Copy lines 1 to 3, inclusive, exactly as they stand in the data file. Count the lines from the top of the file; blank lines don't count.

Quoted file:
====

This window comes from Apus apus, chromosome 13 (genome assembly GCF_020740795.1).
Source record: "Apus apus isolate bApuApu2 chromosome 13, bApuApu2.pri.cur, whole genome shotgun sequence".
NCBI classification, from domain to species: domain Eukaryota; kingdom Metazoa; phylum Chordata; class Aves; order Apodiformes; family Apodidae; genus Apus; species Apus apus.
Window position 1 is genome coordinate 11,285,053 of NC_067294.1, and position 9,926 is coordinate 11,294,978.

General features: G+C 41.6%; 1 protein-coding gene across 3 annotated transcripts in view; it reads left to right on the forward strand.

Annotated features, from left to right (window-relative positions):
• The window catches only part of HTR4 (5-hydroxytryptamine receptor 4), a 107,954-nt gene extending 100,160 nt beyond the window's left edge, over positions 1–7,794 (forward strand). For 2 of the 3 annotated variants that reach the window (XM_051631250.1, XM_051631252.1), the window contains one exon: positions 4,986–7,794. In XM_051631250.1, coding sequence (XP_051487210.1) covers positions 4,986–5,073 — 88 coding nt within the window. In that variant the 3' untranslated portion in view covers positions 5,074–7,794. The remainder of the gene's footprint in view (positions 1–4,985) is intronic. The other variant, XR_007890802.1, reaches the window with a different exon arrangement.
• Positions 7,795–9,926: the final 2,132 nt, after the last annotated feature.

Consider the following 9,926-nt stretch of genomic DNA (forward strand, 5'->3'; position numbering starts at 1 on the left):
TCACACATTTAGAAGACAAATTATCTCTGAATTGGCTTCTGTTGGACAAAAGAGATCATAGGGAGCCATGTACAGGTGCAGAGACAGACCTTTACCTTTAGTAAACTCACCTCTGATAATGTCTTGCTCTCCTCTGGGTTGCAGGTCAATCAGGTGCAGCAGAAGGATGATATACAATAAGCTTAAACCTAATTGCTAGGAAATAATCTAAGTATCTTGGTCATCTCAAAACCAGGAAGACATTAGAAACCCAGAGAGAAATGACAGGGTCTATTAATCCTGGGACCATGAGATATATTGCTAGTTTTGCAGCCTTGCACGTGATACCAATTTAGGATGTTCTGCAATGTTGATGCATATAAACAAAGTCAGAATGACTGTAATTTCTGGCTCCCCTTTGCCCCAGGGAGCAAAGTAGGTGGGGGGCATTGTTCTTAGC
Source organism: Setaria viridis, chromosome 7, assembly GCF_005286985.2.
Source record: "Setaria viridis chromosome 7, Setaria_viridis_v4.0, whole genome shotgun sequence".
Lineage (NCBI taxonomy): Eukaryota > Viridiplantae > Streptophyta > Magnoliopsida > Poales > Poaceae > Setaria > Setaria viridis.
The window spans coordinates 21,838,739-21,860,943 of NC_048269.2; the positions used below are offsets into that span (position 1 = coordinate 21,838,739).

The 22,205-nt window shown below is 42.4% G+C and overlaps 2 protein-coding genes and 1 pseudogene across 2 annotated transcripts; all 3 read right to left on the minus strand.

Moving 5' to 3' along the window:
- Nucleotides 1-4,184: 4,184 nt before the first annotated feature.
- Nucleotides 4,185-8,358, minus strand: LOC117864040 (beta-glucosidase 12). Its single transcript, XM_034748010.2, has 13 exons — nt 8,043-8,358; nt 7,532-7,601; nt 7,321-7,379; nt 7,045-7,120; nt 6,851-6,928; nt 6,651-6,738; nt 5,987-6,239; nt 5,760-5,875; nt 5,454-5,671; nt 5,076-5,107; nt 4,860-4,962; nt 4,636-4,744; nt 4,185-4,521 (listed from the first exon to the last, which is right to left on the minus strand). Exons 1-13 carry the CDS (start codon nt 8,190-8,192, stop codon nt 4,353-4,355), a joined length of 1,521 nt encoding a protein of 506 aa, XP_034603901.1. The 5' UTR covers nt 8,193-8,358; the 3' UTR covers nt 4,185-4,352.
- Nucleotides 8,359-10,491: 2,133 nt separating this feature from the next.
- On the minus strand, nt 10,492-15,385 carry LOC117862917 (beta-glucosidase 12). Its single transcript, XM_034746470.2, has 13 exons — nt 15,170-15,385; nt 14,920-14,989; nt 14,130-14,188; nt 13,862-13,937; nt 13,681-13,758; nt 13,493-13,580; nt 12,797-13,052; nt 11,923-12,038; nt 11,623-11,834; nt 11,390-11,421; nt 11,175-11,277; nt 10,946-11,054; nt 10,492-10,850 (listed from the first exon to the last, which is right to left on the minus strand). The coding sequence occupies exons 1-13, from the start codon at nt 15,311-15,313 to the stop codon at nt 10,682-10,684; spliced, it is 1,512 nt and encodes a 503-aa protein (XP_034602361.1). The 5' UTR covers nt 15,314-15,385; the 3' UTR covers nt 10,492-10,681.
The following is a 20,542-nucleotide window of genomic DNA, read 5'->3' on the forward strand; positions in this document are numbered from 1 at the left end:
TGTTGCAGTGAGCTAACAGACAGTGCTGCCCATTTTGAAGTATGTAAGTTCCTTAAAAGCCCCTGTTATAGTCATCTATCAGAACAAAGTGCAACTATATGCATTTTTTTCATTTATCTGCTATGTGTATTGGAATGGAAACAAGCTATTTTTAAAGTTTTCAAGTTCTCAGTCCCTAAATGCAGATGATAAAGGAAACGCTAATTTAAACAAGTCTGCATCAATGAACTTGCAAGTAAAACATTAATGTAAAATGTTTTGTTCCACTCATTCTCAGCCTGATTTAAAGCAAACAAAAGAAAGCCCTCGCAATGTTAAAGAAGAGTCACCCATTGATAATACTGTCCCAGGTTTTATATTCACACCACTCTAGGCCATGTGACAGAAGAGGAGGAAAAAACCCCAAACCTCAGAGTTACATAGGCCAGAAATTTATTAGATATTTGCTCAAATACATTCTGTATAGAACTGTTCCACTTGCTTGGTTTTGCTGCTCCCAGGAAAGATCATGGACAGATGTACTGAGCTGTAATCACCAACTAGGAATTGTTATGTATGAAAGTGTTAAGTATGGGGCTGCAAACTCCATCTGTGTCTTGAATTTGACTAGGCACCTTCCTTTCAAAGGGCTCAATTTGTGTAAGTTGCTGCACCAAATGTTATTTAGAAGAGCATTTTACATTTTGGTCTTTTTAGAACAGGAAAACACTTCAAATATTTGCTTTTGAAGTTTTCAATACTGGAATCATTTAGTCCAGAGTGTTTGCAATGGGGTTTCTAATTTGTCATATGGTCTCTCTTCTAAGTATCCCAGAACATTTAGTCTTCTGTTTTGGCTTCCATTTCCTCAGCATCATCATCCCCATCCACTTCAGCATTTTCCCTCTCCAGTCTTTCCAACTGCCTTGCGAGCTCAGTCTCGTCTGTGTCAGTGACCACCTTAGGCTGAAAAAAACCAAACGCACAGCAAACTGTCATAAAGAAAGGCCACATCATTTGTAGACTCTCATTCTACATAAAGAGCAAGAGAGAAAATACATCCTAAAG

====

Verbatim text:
This window comes from Apus apus, chromosome 13 (genome assembly GCF_020740795.1).
Source record: "Apus apus isolate bApuApu2 chromosome 13, bApuApu2.pri.cur, whole genome shotgun sequence".
NCBI classification, from domain to species: domain Eukaryota; kingdom Metazoa; phylum Chordata; class Aves; order Apodiformes; family Apodidae; genus Apus; species Apus apus.